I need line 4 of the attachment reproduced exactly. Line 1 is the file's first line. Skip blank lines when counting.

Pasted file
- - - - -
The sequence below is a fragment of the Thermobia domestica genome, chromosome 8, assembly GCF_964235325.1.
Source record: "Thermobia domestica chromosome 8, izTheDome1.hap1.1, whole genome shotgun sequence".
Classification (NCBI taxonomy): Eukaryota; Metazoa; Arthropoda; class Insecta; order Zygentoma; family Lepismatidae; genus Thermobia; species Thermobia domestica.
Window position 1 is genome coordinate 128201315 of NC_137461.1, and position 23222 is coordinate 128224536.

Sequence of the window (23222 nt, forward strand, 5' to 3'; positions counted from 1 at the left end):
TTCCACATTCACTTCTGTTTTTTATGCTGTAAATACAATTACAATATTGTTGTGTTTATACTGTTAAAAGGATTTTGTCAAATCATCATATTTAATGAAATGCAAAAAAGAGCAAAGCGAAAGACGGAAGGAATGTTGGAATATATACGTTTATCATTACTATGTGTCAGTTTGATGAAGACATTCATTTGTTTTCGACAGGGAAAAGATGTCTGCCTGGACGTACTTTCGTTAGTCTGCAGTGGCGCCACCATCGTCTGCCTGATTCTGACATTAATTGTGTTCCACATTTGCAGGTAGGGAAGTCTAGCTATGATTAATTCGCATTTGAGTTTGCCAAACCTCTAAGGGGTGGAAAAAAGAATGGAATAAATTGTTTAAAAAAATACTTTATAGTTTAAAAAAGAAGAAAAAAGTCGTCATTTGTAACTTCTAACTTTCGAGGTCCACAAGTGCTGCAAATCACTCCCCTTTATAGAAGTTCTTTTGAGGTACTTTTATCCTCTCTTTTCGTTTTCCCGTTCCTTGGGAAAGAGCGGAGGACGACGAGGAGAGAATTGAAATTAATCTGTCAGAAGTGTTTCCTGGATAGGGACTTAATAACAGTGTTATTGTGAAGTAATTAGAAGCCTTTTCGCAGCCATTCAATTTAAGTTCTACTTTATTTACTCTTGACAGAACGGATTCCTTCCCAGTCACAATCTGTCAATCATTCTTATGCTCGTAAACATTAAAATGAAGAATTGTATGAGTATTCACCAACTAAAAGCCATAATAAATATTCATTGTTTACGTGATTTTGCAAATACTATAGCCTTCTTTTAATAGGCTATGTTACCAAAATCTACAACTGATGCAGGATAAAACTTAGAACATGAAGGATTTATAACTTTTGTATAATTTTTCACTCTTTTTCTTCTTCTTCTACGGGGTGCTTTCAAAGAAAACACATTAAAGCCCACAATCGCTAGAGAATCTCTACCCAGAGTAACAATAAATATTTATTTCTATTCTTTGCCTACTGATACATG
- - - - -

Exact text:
Window position 1 is genome coordinate 128201315 of NC_137461.1, and position 23222 is coordinate 128224536.